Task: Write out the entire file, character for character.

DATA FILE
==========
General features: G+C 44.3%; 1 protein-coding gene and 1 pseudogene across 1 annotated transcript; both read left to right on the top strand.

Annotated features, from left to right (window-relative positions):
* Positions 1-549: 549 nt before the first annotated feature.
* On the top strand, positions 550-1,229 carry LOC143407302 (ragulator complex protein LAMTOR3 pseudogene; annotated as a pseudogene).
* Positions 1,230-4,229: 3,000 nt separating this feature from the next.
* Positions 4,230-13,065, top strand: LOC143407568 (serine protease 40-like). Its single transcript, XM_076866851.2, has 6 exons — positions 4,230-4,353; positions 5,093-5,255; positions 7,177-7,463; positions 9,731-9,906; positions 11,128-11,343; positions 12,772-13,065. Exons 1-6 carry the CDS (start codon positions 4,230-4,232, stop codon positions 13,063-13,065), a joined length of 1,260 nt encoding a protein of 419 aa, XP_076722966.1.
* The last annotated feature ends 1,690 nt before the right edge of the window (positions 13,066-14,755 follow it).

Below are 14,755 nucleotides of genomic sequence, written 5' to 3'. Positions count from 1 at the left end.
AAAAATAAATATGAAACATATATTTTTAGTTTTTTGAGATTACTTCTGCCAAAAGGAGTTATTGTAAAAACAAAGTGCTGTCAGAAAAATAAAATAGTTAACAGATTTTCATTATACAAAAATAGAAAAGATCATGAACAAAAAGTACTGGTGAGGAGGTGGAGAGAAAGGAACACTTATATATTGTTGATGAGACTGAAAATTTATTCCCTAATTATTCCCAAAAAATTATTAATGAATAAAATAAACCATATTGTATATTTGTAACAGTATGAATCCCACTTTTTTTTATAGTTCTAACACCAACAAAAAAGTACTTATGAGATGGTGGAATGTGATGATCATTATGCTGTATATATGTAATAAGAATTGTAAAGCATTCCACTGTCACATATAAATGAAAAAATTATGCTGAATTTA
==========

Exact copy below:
General features: G+C 44.3%; 1 protein-coding gene and 1 pseudogene across 1 annotated transcript; both read left to right on the top strand.

Annotated features, from left to right (window-relative positions):
* Positions 1-549: 549 nt before the first annotated feature.
* On the top strand, positions 550-1,229 carry LOC143407302 (ragulator complex protein LAMTOR3 pseudogene; annotated as a pseudogene).
* Positions 1,230-4,229: 3,000 nt separating this feature from the next.
* Positions 4,230-13,065, top strand: LOC143407568 (serine protease 40-like). Its single transcript, XM_076866851.2, has 6 exons — positions 4,230-4,353; positions 5,093-5,255; positions 7,177-7,463; positions 9,731-9,906; positions 11,128-11,343; positions 12,772-13,065. Exons 1-6 carry the CDS (start codon positions 4,230-4,232, stop codon positions 13,063-13,065), a joined length of 1,260 nt encoding a protein of 419 aa, XP_076722966.1.
* The last annotated feature ends 1,690 nt before the right edge of the window (positions 13,066-14,755 follow it).

Below are 14,755 nucleotides of genomic sequence, written 5' to 3'. Positions count from 1 at the left end.
AAAAATAAATATGAAACATATATTTTTAGTTTTTTGAGATTACTTCTGCCAAAAGGAGTTATTGTAAAAACAAAGTGCTGTCAGAAAAATAAAATAGTTAACAGATTTTCATTATACAAAAATAGAAAAGATCATGAACAAAAAGTACTGGTGAGGAGGTGGAGAGAAAGGAACACTTATATATTGTTGATGAGACTGAAAATTTATTCCCTAATTATTCCCAAAAAATTATTAATGAATAAAATAAACCATATTGTATATTTGTAACAGTATGAATCCCACTTTTTTTTATAGTTCTAACACCAACAAAAAAGTACTTATGAGATGGTGGAATGTGATGATCATTATGCTGTATATATGTAATAAGAATTGTAAAGCATTCCACTGTCACATATAAATGAAAAAATTATGCTGAATTTA